The indications for nephron-sparing partial nephrectomy are
evolving. At our institution, the current requirements are that the
tumor is <4 cm in size and that it is located peripherally.
Specific indications are absence of a contralateral kidney, renal
insufficiency, and conditions in which patients are at an increased
risk for bilateral renal tumors, such as in patients with von
Surgical approaches to partial nephrectomy include open surgery,
laparoscopic surgery, and hand-assisted laparoscopic surgery. The
advantages of the laparoscopic approaches include a faster
postoperative recovery for patients, with all the associated
Important determinants for the feasibility of and surgical
approach for partial nephrectomy include the location of the tumor,
in particular its relationship to the renal pelvic structures,
specifically the renal artery(s) and vein(s), and the collecting
system. Identification of accessory renal arteries is particularly
important in assisting planning. Other aspects of preoperative
staging also need to be addressed; for example, exclusion of renal
vein thrombosis, and detection of adrenal masses, contralateral
renal masses, and abnormally enlarged lymph nodes.
At our institution, MSCT evaluation of renal tumors with a view
to partial nephrectomy involves a multiphasic protocol encompassing
from above the kidneys superiorly to the proximal common iliac
arteries inferiorly. Scans are undertaken using 5-mm collimation
and 15-mm table speed (pitch 1.5, 120 kV, 370 mA, HS mode,
LightSpeed scanner, GE Medical Systems, Milwaukee, WI). Data is
reconstructed prospectively at 2.5-mm slice thickness, 1.5-mm
intervals. The raw data prior to reconstruction is not saved due to
archival constraints. Patients are given oral contrast 45 minutes
prior to their scan. Precontrast images are obtained of the
abdomen. We administer 150 mL of 300 mg/mL nonionic contrast at 5
mL/sec through a peripheral line, and scan at delays of 25 sec
(arterial/early cortico-medullary phase), 100 sec (nephrographic
phase), and 180 sec (excretory phase), utilizing breath-holds of
approximately 12 to 15sec for each phase. If required, an
evaluation of the chest and/or abdomen (and pelvis) can be
undertaken in the interscan periods, with the abdomen (and pelvis)
scan typically being interposed between the arterial and
nephrographic phases of the renal scan. The latter are undertaken
using the HQ mode of the GE LightSpeed scanner utilizing 7.5-mm
collimation, table speed of 15 mm, 120 kV, and 220 mA.
The reconstructed 2.5-mm thick, 1.5-mm interval source images
from each of the renal phases are transferred to a workstation
(Vitrea2, Vital Images Inc., Minneapolis, MN, or General Electric
Advantage Windows) for image processing. Image manipulation
includes multiplanar orthogonal, oblique and/or curved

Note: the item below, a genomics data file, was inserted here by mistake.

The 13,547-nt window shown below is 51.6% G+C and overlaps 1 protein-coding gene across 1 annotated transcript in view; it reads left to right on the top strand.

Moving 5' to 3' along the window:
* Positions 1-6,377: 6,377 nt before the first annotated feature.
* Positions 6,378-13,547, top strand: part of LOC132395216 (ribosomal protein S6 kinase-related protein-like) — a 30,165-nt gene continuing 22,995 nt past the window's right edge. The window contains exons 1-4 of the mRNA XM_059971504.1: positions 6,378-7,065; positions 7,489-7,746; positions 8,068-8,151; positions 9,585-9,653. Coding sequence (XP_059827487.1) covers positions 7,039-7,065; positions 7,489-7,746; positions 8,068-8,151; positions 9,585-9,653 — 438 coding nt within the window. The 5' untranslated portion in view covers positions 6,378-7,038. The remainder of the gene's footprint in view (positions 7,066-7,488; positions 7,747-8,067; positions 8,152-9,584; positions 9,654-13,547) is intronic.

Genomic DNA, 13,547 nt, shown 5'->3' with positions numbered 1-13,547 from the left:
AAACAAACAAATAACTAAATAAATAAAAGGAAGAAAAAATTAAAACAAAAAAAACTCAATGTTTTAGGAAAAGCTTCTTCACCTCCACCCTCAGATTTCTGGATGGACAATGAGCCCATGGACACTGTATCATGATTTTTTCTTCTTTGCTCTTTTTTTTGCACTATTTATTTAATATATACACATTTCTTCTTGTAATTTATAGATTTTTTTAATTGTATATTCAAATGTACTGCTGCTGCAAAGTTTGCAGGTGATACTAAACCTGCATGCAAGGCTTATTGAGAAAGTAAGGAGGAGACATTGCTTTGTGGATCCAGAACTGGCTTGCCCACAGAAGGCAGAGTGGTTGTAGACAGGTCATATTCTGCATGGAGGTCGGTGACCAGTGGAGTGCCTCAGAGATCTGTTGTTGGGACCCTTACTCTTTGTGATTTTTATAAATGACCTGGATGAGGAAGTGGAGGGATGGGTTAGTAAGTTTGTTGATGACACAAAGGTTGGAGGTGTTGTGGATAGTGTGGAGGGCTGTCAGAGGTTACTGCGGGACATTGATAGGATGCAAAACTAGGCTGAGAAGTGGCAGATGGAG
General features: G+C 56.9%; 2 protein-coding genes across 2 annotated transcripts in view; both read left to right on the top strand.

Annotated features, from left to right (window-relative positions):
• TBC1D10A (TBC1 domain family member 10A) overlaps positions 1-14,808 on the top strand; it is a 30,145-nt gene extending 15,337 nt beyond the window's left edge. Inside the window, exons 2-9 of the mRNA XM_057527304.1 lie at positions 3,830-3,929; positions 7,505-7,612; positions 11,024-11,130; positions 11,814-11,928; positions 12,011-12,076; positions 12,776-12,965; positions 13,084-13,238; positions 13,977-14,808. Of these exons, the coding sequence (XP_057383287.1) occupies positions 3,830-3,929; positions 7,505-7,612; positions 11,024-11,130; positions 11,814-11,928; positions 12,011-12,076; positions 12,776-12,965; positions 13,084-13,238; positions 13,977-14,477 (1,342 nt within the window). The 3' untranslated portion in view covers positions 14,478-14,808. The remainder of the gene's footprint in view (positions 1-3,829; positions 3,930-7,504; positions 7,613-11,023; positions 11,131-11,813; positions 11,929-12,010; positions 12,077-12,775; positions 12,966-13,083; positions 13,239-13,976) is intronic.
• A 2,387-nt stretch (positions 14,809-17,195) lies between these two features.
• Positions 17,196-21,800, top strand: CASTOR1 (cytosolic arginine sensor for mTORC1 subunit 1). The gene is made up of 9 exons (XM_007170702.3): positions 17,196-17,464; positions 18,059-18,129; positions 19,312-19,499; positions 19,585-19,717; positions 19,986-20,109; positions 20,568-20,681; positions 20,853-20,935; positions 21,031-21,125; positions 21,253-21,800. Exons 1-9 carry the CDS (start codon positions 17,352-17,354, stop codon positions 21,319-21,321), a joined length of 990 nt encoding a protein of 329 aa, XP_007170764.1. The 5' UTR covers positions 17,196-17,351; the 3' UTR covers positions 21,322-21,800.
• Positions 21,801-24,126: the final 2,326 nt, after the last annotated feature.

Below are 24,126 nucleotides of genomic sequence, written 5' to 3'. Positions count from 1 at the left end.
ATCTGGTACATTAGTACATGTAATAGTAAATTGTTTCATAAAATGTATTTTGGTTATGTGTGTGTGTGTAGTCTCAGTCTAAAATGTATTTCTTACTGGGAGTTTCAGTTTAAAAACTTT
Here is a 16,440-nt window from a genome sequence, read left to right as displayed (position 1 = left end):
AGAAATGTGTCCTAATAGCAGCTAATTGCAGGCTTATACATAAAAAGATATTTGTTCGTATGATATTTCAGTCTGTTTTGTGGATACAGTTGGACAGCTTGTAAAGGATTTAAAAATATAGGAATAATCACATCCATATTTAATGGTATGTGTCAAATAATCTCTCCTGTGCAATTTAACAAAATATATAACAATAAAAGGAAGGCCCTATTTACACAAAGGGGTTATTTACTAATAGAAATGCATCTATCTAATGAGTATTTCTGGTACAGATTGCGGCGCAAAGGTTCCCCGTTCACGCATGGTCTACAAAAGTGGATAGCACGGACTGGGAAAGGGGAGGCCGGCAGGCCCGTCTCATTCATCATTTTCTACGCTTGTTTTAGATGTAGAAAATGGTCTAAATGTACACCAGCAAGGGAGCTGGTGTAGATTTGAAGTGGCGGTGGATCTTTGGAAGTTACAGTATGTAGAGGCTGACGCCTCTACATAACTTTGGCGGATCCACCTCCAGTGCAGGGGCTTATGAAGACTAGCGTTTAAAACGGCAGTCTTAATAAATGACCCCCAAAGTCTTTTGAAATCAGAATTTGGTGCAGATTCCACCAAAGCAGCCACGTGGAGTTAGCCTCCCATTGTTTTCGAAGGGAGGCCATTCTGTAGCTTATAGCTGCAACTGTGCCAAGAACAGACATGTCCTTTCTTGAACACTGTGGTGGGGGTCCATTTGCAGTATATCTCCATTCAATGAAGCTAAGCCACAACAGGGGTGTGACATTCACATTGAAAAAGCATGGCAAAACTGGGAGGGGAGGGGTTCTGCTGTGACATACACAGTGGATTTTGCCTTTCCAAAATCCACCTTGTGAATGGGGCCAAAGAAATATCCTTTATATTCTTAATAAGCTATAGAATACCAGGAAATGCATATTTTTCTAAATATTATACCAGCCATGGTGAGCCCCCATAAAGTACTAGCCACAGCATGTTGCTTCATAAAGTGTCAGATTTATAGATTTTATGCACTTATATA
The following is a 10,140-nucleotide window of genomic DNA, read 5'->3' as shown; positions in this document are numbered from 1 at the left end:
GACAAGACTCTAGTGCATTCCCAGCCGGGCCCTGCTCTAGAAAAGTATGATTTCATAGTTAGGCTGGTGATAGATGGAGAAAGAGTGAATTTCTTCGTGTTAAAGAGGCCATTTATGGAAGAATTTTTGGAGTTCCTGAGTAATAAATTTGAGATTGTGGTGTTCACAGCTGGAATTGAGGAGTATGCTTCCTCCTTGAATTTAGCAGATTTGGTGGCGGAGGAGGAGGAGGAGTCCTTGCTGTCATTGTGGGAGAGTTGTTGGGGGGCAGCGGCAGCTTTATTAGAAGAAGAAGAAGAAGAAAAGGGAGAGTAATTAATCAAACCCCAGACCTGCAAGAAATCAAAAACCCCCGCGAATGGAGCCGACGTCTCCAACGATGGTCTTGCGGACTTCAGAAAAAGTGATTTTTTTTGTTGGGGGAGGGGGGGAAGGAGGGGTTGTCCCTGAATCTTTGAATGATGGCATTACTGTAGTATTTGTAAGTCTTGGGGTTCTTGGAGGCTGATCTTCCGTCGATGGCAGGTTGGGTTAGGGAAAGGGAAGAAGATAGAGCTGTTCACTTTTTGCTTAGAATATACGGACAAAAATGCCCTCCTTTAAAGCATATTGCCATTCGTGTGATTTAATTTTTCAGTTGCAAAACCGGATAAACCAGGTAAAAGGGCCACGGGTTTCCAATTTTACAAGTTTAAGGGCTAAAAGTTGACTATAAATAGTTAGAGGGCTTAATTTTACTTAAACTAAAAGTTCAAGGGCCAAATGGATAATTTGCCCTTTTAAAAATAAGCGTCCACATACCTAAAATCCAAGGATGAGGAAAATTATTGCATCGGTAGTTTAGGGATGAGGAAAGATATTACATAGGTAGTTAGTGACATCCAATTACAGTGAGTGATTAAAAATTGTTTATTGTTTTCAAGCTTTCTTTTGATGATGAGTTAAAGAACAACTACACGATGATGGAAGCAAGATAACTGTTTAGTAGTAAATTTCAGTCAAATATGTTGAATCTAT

reformations, MIP reconstruction, and 3D volume rendering. Although
all phases of the study are potentially useful, the arterial phase
images are particularly useful for determining the number and
origin of the renal arteries, and evaluating the tumor in relation
to the arteries, veins, and collecting system.
Variant or aberrant anatomy and relationship of the tumor to
structures in the renal pelvis are vital in the evaluation for
surgical and preoperative planning, particularly when considering
laparoscopic approaches (Figure 1). Urologists find the
presentation of 3D data, particularly surface-rendered
presentations, extremely helpful in allowing them to plan their
surgery, as it provides them with a realistic sense of what they
are likely to see at surgery.
It should noted however, that 3D manipulations can create
artifacts, and careful review of the source images is advised in
With the increased incidence of renal tumor detection,
particularly of small tumors detected incidentally in the course of
other radiologic studies, including CT body screening, there is
likely to be a concomitant increase in the demand for
nephron-sparing surgery. With the addition of 3D techniques, MSCT
is an important tool to assist urologists in their planning for
1. Novick AC. Advances in the management of localized renal cell
Can J Urol.
2. Sheth S, Scatarige JC, Horton KM, et al. Current concepts in
the diagnosis and management of renal cell carcinoma: Role of
multidetector CT and three-dimensional CT.
3. Urban BA, Ratner LE, Fishman EK. Three-dimensional
volume-rendered CT angiography of the renal arteries and veins:
Normal anatomy, variants, and clinical applications.
Pitfalls in the Diagnosis of Pancreatic Cancer by CT
Eric Tamm, MD and Paul M. Silverman, MD
Because of its poor prognosis, pancreatic cancer remains the
fifth leading cause of cancer death in the Western hemisphere.
Surgical resection remains the only option for cure. However,
nearly 60% of patients have advanced disease at the time of
diagnosis. Accurate staging by CT may mean the difference between
unnecessary surgery and the possibility for cure.